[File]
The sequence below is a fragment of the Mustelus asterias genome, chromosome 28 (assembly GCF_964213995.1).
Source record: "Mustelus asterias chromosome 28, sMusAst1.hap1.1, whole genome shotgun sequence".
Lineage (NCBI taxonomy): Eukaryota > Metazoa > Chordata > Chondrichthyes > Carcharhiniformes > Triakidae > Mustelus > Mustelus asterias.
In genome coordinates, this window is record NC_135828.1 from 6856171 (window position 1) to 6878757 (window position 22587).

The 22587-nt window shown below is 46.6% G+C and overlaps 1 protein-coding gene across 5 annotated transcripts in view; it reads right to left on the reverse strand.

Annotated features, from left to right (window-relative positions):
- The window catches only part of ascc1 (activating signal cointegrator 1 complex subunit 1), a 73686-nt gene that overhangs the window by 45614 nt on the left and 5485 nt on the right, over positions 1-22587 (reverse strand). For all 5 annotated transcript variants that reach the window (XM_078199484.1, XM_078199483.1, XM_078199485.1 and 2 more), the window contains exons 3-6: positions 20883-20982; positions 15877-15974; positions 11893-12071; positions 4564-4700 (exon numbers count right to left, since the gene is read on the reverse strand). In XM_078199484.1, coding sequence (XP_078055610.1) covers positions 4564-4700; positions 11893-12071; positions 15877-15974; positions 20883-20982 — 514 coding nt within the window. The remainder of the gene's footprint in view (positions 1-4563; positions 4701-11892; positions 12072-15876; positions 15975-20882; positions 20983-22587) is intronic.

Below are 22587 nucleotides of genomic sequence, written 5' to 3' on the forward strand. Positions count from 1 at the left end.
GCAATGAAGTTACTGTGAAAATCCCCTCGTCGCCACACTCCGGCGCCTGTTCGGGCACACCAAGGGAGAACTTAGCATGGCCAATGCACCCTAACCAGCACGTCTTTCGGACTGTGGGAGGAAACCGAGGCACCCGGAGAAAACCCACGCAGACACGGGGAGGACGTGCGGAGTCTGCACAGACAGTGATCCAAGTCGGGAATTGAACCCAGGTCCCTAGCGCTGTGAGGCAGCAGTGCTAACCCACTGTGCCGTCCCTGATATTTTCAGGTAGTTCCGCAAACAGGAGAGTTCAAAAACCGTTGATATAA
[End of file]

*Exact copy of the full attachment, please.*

The sequence below is a fragment of the Mustelus asterias genome, chromosome 28 (assembly GCF_964213995.1).
Source record: "Mustelus asterias chromosome 28, sMusAst1.hap1.1, whole genome shotgun sequence".
Lineage (NCBI taxonomy): Eukaryota > Metazoa > Chordata > Chondrichthyes > Carcharhiniformes > Triakidae > Mustelus > Mustelus asterias.
In genome coordinates, this window is record NC_135828.1 from 6856171 (window position 1) to 6878757 (window position 22587).

The 22587-nt window shown below is 46.6% G+C and overlaps 1 protein-coding gene across 5 annotated transcripts in view; it reads right to left on the reverse strand.

Annotated features, from left to right (window-relative positions):
- The window catches only part of ascc1 (activating signal cointegrator 1 complex subunit 1), a 73686-nt gene that overhangs the window by 45614 nt on the left and 5485 nt on the right, over positions 1-22587 (reverse strand). For all 5 annotated transcript variants that reach the window (XM_078199484.1, XM_078199483.1, XM_078199485.1 and 2 more), the window contains exons 3-6: positions 20883-20982; positions 15877-15974; positions 11893-12071; positions 4564-4700 (exon numbers count right to left, since the gene is read on the reverse strand). In XM_078199484.1, coding sequence (XP_078055610.1) covers positions 4564-4700; positions 11893-12071; positions 15877-15974; positions 20883-20982 — 514 coding nt within the window. The remainder of the gene's footprint in view (positions 1-4563; positions 4701-11892; positions 12072-15876; positions 15975-20882; positions 20983-22587) is intronic.

Below are 22587 nucleotides of genomic sequence, written 5' to 3' on the forward strand. Positions count from 1 at the left end.
GCAATGAAGTTACTGTGAAAATCCCCTCGTCGCCACACTCCGGCGCCTGTTCGGGCACACCAAGGGAGAACTTAGCATGGCCAATGCACCCTAACCAGCACGTCTTTCGGACTGTGGGAGGAAACCGAGGCACCCGGAGAAAACCCACGCAGACACGGGGAGGACGTGCGGAGTCTGCACAGACAGTGATCCAAGTCGGGAATTGAACCCAGGTCCCTAGCGCTGTGAGGCAGCAGTGCTAACCCACTGTGCCGTCCCTGATATTTTCAGGTAGTTCCGCAAACAGGAGAGTTCAAAAACCGTTGATATAA